Oak Learners founder, Kelly Farrell, first experienced the magic of raising monarchs as a student in Second Grade. Her teacher at the time, Ms. Thoeny, raised Monarchs in her classroom each year, introducing her students to the magical life cycle and migratory journey of these fascinating insects. As a teacher, Kelly has endeavoured to recreate this experience for her own students. Each summer, from July through September, Oak Learners has become the home to dozens of Monarch Caterpillars so that the children attending programs and members of the community can learn more about these beautiful and endangered insects.
Now a member and co-admin of the local “Lakeshore Moms Monarch Butterfly Facebook Group”, Kelly coordinates with other local moms and educators to advocate and raise awareness of the importance of nurturing native habitats and flowers for summer pollinators, like butterflies and bees. The group has even taken part in a citizen science project through Monarch Watch, to tag monarchs each fall to help with the gathering of migratory data that will eventually lead to more concentrated conservation efforts. Last year, the group together was responsible for rearing and releasing almost 300 monarch caterpillars; this year they hope to double that number.
Monarch Butterflies are beautiful but also represent one of the greatest mysteries of the insect world since for a very very long time, no one knew (or asked the question) what happened to the monarchs in the winter. Upon the discovery of their overwintering site in central Mexico, the investigations and conservation efforts to save this endangered insect have grown exponentially. With the growth in awareness of the importance of Monarchs to our crops, the interest in home-rearing these insects has grown too.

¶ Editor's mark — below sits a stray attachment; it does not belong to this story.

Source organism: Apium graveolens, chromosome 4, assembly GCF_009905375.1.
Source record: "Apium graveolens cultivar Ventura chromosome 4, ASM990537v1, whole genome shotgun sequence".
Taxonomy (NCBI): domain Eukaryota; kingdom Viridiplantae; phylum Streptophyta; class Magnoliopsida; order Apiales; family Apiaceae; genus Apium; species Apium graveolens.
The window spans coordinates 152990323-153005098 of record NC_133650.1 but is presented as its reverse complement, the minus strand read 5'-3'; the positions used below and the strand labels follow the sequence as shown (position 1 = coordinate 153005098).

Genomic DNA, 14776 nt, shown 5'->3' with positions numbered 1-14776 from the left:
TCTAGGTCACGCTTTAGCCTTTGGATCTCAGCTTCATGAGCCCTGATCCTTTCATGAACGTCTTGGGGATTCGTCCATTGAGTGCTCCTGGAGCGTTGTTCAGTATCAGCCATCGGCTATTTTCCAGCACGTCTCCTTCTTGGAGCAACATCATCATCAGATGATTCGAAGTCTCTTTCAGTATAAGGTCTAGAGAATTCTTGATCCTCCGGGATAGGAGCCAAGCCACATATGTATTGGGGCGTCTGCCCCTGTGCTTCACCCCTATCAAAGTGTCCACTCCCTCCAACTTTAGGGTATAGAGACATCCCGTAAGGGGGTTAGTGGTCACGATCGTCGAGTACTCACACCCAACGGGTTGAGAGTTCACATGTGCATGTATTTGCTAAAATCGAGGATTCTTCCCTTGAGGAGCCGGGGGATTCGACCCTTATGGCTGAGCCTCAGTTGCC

Raising monarch butterflies can be an exciting and rewarding activity for families and classrooms alike. There is so much to learn when you start exploring the world of insects, pollinators and eco-conservation. Despite the ease and popularity of raising monarchs, we must remember that first and foremost these are wild animals, sensitive to their environments and deserving of respect and consideration for their place in the circle of life. As such, it is important to be aware and mindfuln of accepted best-practices to guide your monarch discovery.
It’s quite simple to raise and release Monarch Butterflies since they require very little. In fact, the caterpillars will only eat Milkweed, thus only require fresh leaves to eat for the 10-14 days before they pupate. The caterpillars go through five stages of growth and this can be a fascinating process for little children to watch something grow so much in such a short time, not to mention the beauty of the chrysalis and the wonder of the butterfly at the end of the cycle.
We hope you enjoy observing or even raising and releasing Monarch Butterflies as much as we do! It’s something that every child should have the opportunity to participate in at some point in their education. The lessons learned from observing the natural world around are invaluable for children as they grow up to become the future conservators of our world.
Additiaonl links to reference for more Monarch Butterfly information and resources:
Monarch Watch – http://www.monarchwatch.org/
Journey North – https://journeynorth.org/
Monarch Joint Venture – https://monarchjointventure.org/
Canadian Geographic – https://www.canadiangeographic.ca/article/animal-facts-monarch-butterfly